"The people who walked in darkness have seen a great light; those who dwelt in a land of deep darkness, on them has light shined." (Isaiah 9:2)
The people who walked in darkness have seen a great light
The CW's television show, Black Lightning, reveals influences of Isaiah. Black Lightning is a microcosm of how we can learn about our faith if we are willing to pay attention and observe. Black Lighting does a wonderful job of this. Each episode has a religious-sounding title. For instance, episode one was called "Resurrection."
Freeland is a fictional majority African-American city. It's an impoverished area in an unnamed state in the USA. There is a lot of gang violence, poverty, drugs, police profiling and every type of ill that's befallen African-Americans in U.S. cities that's reported on the news and social media every day.
Freeland has its own superhero in the form of mild mannered Jefferson Pierce. He's a loving husband and father and he's also the high school principal in Freeland. Jefferson Pierce encourages his students and his children to follow a path of light and not get sidelined by the darkness. He teaches them to have respect for their elders and for themselves in a world where "the odds are stacked against them." The parents of his high school students and former students refer to him as Black Jesus. He's a savior to his community because he cares about his community. Ironically, in the first episode, he is honored at a banquet and on his way to the dinner, he is stopped by the police and profiled. He's an "alleged" suspect in a robbery. Turns out the thief was short. Mr. Pierce is over six feet tall.
Mr. Pierce's alter ego is as Black Lightning—the other superhero. As a child he developed meta human powers. He has the ability to shoot out lightning bolts from his hands. He became Freeland's protector after he witnessed the violence happening in his city. But he retired after a while because of the emotional toll that his alternate persona was taking on his marriage. He resumes his identity when his two daughters are kidnapped by members of the city's gang: The 100. Black Lightning sees how bad his city has gotten. He knew there were problems but he hadn't realized the extent of those problems.
As the television series progresses, Black Lightning becomes a suspect in a high profile murder case. He is accused of killing Lady Eve, one of Freeland's "benefactors." As the main drug supplier to The 100, she is the other faction (The Shadowboard) in Freeland fighting for control of the city. Lady Eve's death also turns public opinion against him. This murder charge forces Black Lightning into hiding. This parallels Jesus Christ in a small way. It is reminiscent of Christ's entry into Jerusalem and His subsequent betrayal and Crucifixion. One day Black Lightning is Black Jesus saving his city and the next day he's a pariah and a suspect in a murder case.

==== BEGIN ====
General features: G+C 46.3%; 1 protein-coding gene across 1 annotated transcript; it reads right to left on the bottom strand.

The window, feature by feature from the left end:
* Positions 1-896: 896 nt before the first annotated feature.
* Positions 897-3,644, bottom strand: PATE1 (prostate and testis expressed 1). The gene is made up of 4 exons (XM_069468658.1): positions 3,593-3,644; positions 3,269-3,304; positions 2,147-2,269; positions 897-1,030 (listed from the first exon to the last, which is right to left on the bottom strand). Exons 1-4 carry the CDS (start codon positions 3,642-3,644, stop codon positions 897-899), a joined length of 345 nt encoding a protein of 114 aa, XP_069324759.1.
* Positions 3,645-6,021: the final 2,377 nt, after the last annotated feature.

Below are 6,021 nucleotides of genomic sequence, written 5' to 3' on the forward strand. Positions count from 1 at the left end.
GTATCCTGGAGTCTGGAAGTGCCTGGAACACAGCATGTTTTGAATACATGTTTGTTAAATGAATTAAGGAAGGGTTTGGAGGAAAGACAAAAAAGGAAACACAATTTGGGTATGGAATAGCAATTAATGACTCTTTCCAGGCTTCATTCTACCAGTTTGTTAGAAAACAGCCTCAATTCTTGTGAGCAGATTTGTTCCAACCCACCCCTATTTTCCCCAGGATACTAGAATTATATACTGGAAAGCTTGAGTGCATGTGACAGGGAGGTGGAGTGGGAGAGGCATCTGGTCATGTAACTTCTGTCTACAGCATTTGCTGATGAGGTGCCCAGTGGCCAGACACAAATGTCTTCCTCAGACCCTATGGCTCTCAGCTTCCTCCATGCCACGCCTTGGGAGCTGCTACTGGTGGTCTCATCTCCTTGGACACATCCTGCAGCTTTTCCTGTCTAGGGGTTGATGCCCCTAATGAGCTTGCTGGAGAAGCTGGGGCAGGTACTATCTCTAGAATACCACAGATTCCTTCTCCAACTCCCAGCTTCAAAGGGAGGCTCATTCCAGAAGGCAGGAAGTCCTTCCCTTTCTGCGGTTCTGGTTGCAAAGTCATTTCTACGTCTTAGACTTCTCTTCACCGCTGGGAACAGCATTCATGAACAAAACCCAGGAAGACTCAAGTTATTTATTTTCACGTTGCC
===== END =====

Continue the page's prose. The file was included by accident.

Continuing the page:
Those who dwelt in a land of deep darkness, on them has light shined
So Freeland is wallowing in the darkness and the drugs and gangs make this evident. However, further into the series, it turns out that twenty years ago a covert government agency (American Security Agency) had been experimenting on Freeland citizens. It seems that the citizens of Freeland were given a "flu" vaccine when in fact the vaccine's true purpose was to keep the citizens of Freeland docile. A side effect of the vaccine caused meta human abilities in some of the populace. Those who did exhibit superpowers were kidnapped and experimented on.
In the present day, a drug called green light replaces the "flu" vaccine of twenty years ago. The drug has similar properties that the vaccine had but it seems that it's more effective when taken orally. The purpose now is to bring out meta human abilities in young people (teens and millennials). Green light is a highly addictive drug with a none to zero chance of "coming clean" of this addiction. The head of The 100, Tobias Whale, sees green light as means to an end: take control of the city and make lots of money. He has no idea yet what green light is capable of.
Jefferson Pierce observes the devastation that this drug is having on his students and their families. He can only get the students into rehab so they can try to become sober. As Black Lighting, however, he can destroy one of the drug labs that produces green light. He uses his lighting bolts. He lights up the evil in the darkness and is able to destroy that evil. His superpowers also "light" up the darkness for Freeland. He is showing them that the light always overtakes the darkness. He's lighting a path for them out of this terrible predicament. He wants them to fight with him against "the dying of the light." Through their love of community and love of neighbor, they can conquer the darkness because "...they have seen a great light..."
What do we learn from Black Lightning? One thing is that this is a really good show that emphasizes the social ills in our world with a minor emphasis on the superhero tactics. Jefferson Pierce is not seen in costume as Black Lighting all that often during the course of the program. The second thing we learn is that as one person we can make a difference. But as a community, we are stronger and can conquer the darkness that pervades in our lives. Even though Jefferson Pierce has an alter ego, he is not overtaken by this persona. He remains his true self. He "...lets [his] light so shine before men that they me see [his] good works and give glory to [the] Father who is in heaven." (Matthew 5:16).